10 Mar

I’ve often looked at Taurus pistols and seen them as cheap knockoffs of other pistol manufacturers. Well, that was both true and misleading. I was on the Taurus USA website today and decided to read about the history of the company. What I read was very interesting. Here are a few snippets:

In 1968, the company was ready to venture into the U.S. market. This was accomplished by employing the services of a succession of U.S. distributors over the next several years. Their efforts met with only marginal success.

In the meantime, Smith & Wesson had been purchased by a conglomerate named Bangor Punta. In 1970, Bangor Punta also purchased 54% of Taurus. Thus, the two companies became “sisters”. Smith & Wesson never owned Taurus. They were both independent companies. However, during the next seven years, a great deal of technology and methodology was passed between the two. What may come as a surprise to some is that more of what was “right” in Porto Alegre was sent to Springfield than was sent from Springfield to south of the equator.

I wonder how Smith & Wesson feels about this and if they would ever openly admit it. Continuing:

Beretta had won a huge contract in 1974 to produce small arms for the army of Brazil. Part of the deal was that Beretta construct a Brazilian factory and use Brazilian labor. This they did, in the southwestern coastal city of Sao Paulo. When the contract ran out in 1980, Beretta sold the plant, literally “lock, stock and barrel,” to Taurus. Taurus now owned everything that once belonged to Beretta, including drawings, tooling, machinery, and a very experienced work force. Taurus was in the pistol business, and immediately sought to improve on the Beretta design, resulting in the popular and acclaimed Taurus PT-92 and PT-99 9mm pistols.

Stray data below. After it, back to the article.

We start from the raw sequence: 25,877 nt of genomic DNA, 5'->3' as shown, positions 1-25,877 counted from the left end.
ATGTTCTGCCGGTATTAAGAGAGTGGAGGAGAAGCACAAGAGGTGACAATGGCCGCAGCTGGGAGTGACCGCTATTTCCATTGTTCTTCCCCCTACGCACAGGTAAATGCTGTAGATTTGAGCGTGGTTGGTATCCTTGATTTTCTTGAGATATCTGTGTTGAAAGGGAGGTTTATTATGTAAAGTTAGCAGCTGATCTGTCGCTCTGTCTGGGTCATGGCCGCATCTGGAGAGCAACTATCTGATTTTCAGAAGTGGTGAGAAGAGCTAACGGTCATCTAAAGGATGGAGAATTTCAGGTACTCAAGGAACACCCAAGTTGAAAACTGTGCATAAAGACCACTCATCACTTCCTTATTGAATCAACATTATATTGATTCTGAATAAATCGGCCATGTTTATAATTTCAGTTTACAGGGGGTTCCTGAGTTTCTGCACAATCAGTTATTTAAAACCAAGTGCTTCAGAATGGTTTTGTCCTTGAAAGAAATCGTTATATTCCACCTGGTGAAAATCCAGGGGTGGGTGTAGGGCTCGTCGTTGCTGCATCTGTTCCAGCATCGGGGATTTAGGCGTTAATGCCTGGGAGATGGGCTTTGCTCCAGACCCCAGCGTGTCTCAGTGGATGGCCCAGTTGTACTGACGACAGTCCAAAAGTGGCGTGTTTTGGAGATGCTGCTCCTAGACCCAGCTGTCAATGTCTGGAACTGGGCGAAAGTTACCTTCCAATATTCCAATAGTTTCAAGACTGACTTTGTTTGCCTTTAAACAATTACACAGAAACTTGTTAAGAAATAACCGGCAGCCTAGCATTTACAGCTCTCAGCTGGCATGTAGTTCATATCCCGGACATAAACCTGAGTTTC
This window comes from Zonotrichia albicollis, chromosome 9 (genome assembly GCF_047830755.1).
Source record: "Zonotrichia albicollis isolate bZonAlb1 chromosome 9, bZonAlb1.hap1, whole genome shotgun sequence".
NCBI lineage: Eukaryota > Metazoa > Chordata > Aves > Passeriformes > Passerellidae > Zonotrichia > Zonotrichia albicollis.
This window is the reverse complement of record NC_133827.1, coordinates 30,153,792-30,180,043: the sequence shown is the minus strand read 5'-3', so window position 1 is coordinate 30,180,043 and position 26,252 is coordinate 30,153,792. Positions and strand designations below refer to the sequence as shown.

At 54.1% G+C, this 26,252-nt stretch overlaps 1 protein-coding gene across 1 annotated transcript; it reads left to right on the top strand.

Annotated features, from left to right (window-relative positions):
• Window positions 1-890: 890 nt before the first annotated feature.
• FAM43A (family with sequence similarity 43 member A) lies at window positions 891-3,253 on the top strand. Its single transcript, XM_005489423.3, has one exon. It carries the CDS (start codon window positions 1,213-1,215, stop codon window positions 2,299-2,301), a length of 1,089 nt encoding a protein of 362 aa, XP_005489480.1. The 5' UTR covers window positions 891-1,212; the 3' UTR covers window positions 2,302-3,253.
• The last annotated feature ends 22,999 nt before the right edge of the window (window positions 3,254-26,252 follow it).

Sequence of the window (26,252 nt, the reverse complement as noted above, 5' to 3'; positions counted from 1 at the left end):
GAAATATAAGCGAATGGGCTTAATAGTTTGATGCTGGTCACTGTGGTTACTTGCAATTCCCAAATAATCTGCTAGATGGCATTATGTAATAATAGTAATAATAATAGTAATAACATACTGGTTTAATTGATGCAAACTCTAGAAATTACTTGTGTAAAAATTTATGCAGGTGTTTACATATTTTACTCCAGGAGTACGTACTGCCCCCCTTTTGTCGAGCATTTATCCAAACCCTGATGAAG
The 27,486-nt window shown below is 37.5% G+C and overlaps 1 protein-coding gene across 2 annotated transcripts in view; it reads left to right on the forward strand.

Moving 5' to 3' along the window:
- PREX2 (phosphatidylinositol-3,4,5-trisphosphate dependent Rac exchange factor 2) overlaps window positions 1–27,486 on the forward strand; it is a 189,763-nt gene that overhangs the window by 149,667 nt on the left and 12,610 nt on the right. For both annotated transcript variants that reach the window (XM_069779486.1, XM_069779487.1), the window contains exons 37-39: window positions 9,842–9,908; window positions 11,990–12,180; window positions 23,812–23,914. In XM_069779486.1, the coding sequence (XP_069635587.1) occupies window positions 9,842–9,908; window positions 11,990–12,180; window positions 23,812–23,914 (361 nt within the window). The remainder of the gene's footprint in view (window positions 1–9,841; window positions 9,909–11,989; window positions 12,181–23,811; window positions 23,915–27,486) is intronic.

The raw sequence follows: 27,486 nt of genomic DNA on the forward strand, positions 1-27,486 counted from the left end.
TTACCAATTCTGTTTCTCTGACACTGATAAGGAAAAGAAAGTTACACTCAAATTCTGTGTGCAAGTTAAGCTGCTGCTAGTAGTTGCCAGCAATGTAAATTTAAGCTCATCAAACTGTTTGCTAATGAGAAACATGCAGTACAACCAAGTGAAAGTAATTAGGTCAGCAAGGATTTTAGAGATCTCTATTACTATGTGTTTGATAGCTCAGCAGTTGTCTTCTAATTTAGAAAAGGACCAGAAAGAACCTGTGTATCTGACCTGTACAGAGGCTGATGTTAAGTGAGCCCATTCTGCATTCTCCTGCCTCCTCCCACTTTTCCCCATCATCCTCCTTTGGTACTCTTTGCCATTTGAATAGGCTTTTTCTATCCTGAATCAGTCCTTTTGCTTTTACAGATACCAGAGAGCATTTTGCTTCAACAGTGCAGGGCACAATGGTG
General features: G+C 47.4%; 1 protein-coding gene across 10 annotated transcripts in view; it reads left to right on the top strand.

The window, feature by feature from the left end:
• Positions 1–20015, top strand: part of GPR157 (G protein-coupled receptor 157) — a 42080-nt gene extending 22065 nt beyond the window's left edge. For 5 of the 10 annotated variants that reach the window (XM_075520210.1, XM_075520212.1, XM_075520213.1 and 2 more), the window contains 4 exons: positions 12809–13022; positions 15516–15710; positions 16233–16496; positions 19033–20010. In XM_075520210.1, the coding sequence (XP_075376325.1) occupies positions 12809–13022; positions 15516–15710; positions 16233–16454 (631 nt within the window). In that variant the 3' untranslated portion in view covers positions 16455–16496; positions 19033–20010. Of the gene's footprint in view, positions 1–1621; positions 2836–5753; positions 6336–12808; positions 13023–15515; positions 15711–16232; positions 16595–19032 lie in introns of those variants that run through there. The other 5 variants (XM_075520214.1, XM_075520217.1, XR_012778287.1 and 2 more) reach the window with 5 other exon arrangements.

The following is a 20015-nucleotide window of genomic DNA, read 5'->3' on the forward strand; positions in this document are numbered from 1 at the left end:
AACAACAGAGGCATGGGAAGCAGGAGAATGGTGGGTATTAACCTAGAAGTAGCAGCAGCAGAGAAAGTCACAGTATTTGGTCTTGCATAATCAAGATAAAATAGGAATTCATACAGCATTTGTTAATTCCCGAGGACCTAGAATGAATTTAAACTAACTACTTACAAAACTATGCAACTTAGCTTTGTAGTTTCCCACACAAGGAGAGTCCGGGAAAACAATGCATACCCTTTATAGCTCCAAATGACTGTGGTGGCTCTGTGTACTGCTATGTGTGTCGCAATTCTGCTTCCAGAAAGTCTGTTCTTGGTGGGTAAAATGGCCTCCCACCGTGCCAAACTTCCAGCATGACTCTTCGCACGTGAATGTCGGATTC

So the truth is revealed! The why Taurus appears to have cheap knockoffs is because they produce reduced cost replicas! I’ve heard some good and some bad things about Taurus guns, but you hear that about every pistol manufacturer. Here is an article from Guns & Ammo’s June 2007 issue. It may surprise you.

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Posted by on March 10, 2008 in Guns, History


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